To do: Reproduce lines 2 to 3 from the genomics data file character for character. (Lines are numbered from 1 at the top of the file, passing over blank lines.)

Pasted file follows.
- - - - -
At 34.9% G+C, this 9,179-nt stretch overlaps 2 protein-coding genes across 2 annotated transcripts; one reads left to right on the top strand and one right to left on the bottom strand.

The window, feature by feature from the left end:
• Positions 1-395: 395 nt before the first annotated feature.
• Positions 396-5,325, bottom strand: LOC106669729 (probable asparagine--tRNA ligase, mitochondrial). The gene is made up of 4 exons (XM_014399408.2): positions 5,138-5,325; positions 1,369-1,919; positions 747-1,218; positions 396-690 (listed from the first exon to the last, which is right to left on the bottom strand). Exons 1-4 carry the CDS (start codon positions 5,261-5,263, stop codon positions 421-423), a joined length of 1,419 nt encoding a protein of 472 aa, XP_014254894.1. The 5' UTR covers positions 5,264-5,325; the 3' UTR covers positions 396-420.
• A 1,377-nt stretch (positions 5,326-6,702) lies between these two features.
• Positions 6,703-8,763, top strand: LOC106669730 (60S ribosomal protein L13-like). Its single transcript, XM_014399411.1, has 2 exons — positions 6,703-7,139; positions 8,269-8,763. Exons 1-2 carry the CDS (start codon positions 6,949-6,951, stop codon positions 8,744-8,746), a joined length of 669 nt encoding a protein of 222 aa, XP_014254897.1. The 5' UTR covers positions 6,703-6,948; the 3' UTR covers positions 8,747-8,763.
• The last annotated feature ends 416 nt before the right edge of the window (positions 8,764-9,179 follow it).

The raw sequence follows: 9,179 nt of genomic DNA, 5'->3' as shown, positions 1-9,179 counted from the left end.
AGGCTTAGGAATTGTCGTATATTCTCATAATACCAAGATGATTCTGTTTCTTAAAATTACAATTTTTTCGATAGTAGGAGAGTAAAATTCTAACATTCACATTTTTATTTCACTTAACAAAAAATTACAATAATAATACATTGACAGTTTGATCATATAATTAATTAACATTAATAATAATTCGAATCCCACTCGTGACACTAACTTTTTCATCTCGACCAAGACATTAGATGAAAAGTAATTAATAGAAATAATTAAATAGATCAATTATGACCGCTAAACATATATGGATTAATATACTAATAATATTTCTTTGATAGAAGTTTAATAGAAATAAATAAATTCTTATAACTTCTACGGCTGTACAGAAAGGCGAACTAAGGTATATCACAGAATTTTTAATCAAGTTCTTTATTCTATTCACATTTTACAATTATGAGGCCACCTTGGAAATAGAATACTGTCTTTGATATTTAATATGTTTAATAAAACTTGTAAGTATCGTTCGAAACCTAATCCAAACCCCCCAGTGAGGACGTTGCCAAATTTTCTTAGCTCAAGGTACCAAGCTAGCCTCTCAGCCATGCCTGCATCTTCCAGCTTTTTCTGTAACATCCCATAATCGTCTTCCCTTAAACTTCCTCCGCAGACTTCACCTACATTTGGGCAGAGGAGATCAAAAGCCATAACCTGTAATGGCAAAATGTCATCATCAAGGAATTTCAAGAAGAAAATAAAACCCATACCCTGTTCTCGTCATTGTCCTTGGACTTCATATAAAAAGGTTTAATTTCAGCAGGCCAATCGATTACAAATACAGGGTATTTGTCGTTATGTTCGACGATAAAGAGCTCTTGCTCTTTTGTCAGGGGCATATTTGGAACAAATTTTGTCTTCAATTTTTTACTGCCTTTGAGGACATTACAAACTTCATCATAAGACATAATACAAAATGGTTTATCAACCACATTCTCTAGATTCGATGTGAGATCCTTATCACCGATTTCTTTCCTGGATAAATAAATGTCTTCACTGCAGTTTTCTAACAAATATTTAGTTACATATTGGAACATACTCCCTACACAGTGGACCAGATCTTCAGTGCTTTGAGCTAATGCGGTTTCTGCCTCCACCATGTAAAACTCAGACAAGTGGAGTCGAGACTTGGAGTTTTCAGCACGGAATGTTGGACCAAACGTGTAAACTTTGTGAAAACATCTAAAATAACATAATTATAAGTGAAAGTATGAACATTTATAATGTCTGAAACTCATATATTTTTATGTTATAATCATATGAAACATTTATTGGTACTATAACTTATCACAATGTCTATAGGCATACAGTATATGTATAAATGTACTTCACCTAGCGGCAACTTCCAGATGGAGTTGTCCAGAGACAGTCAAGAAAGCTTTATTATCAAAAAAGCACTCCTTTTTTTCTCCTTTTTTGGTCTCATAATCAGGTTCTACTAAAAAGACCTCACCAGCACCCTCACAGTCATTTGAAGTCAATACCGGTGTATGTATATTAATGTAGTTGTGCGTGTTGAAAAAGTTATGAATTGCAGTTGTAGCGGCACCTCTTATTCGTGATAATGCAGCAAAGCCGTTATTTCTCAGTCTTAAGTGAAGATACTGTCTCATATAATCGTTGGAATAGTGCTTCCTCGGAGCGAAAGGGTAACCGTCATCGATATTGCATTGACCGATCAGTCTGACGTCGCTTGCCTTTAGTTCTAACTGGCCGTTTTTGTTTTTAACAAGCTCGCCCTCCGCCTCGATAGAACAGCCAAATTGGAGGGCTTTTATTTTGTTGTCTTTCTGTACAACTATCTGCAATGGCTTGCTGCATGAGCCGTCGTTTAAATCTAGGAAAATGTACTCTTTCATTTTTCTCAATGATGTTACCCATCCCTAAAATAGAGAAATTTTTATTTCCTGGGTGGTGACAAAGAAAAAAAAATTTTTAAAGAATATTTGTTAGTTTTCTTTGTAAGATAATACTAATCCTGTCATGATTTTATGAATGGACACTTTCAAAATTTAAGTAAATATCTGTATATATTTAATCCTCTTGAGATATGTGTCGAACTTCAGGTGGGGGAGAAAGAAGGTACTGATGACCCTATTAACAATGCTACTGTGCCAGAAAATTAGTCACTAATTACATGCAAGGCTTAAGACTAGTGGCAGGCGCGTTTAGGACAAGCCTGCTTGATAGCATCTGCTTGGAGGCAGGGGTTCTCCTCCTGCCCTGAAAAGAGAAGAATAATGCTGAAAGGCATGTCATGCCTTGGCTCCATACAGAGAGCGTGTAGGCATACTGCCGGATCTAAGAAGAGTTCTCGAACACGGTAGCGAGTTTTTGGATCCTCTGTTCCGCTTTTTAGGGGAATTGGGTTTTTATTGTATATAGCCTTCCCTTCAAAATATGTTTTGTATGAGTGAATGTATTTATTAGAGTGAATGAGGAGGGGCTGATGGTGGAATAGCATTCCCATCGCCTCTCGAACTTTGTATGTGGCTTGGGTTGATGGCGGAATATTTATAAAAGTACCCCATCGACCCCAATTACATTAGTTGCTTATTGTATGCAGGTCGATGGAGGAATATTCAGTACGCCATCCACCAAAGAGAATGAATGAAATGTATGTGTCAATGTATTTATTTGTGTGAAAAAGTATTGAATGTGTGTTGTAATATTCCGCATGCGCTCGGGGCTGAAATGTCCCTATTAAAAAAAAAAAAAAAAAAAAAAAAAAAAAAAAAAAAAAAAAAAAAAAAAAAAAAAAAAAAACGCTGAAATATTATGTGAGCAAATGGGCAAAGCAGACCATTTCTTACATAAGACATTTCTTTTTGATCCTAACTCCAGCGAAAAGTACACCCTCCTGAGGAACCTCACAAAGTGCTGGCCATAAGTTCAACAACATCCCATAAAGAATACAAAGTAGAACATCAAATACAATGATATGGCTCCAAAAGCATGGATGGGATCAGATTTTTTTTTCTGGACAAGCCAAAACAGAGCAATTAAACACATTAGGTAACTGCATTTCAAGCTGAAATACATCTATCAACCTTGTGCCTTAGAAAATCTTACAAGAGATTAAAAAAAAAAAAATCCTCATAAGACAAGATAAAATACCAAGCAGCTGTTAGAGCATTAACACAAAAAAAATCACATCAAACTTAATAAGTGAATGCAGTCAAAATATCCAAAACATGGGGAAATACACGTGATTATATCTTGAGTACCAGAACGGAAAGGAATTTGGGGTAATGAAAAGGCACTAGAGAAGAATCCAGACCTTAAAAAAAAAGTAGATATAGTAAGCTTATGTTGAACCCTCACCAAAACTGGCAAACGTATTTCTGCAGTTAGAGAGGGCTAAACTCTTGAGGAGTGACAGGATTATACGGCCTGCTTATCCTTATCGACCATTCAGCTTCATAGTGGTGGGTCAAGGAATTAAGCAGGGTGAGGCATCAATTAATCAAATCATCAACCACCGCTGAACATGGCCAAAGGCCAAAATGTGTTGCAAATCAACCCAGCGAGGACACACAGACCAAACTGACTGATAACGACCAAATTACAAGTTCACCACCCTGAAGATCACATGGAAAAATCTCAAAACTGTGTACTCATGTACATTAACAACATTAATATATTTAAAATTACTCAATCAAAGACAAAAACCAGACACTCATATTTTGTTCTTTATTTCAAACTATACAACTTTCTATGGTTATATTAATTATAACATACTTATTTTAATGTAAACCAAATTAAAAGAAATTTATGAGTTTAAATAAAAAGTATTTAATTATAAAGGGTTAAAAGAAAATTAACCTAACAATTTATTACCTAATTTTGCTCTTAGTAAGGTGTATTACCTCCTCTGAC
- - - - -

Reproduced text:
The window, feature by feature from the left end:
• Positions 1-395: 395 nt before the first annotated feature.